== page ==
OLYMPIA – A measure to overhaul the state’s medical marijuana system cleared the Senate on Saturday as the state moves to merge that largely unregulated market with the still-developing legal recreational market.
Senate Bill 5887 passed on a 34-15 vote and now heads to the House, which passed a similar measure last month. Both chambers will now negotiate a final bill to reconcile the medical market with the recreational market approved by voters in the fall of 2012.
The changes under the bill sponsored by Republican Sen. Ann Rivers, of La Center, include reducing the amount of marijuana and the number of plants patients can possess, doing away with collective gardens and establishing a patient registry.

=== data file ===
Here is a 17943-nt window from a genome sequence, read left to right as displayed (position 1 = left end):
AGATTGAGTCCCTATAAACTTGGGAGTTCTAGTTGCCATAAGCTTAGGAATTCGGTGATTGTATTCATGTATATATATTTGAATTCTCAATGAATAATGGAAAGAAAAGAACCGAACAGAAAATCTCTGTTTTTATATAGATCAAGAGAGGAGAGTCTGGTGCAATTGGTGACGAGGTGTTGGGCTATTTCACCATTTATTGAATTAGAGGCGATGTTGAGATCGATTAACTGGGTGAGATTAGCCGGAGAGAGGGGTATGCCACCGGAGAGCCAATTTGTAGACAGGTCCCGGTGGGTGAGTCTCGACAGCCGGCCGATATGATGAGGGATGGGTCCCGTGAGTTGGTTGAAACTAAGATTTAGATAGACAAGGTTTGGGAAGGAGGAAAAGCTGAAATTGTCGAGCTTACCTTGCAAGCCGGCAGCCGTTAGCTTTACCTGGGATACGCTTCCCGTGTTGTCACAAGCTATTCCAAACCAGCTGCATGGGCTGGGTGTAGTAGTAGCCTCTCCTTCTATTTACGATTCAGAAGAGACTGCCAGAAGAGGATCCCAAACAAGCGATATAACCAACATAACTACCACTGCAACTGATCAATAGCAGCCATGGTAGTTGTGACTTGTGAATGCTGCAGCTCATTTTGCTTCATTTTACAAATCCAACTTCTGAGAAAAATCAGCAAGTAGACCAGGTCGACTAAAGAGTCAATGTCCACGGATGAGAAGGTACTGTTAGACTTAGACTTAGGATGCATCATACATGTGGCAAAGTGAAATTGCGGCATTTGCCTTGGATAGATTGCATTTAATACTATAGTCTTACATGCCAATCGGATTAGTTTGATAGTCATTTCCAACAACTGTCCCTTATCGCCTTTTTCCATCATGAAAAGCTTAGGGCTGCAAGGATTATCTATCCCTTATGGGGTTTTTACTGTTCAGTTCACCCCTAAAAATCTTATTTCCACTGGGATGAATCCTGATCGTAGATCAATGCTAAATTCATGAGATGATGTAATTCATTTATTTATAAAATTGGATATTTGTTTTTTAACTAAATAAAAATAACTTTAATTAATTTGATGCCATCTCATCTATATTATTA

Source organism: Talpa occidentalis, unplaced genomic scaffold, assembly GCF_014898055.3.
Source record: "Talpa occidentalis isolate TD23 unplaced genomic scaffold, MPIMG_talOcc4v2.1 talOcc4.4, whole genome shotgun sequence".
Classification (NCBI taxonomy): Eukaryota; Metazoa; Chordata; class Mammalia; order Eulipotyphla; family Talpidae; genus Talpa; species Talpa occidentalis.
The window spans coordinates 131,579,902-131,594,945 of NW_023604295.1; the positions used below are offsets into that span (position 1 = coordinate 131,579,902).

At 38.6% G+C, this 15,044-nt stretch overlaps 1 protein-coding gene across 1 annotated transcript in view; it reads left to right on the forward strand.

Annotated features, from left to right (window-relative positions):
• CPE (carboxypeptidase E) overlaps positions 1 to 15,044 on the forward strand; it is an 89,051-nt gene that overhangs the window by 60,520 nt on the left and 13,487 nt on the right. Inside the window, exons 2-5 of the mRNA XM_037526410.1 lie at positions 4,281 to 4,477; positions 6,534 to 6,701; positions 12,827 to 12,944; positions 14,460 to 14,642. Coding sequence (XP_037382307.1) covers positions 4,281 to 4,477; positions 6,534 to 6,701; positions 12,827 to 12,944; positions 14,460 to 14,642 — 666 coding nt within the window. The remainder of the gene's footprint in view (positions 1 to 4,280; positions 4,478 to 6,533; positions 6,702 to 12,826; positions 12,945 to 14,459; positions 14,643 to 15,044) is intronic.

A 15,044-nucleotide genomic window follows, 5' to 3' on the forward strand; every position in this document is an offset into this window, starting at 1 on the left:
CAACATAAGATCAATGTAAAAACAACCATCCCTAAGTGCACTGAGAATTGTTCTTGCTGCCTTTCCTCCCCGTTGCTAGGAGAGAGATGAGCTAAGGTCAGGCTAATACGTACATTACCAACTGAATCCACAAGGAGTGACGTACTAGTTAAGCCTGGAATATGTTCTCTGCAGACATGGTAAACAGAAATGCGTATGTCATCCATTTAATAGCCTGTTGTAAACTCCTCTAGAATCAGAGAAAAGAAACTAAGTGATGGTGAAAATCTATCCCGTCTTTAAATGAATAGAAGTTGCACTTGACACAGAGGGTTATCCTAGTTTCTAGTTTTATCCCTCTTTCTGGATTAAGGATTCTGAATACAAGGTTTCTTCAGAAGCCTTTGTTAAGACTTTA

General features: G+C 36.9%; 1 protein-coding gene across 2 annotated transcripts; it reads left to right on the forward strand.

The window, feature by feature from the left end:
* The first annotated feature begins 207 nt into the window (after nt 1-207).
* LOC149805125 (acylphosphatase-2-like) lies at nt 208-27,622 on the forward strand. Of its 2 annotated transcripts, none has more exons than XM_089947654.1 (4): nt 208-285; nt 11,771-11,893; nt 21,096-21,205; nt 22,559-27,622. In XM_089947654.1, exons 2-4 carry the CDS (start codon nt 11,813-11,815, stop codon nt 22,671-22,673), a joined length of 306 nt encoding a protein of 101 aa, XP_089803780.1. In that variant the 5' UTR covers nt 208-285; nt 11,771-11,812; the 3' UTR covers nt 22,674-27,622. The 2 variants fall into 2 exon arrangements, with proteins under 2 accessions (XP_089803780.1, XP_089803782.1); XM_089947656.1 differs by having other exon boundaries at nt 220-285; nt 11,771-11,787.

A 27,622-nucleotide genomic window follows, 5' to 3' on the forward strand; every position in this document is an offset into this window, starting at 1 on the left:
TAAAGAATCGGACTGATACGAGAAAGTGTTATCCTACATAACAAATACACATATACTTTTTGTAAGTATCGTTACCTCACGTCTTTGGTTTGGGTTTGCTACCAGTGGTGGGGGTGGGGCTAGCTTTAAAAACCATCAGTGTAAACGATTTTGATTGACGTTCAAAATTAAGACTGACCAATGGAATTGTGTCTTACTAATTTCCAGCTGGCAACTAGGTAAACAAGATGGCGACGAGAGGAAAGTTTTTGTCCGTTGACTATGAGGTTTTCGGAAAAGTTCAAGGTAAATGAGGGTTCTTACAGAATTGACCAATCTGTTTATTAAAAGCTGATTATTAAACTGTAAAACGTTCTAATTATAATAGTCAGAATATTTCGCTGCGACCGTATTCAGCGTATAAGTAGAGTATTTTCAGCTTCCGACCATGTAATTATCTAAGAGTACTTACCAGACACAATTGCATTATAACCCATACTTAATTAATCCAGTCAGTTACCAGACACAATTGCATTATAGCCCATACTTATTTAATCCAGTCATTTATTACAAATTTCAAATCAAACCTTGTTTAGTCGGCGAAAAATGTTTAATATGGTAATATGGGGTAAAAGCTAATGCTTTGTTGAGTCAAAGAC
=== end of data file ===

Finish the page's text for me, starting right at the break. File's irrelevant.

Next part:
Under the measure that passed Saturday, collective gardens would be eliminated on Sept. 1, 2015, meaning that unless current dispensaries receive a license from the state, they will have to close. But under the measure that passed Saturday, patients and designated providers may form cooperative marijuana-growing operations of no more than four participants.
Under the measure, the amount of cannabis patients can have would be cut from 24 ounces to 3 ounces. Under the recreational law, adults are allowed to have up to an ounce. The measures also limit the number of plants patients can grow to six. Under current regulations, they can grow 15.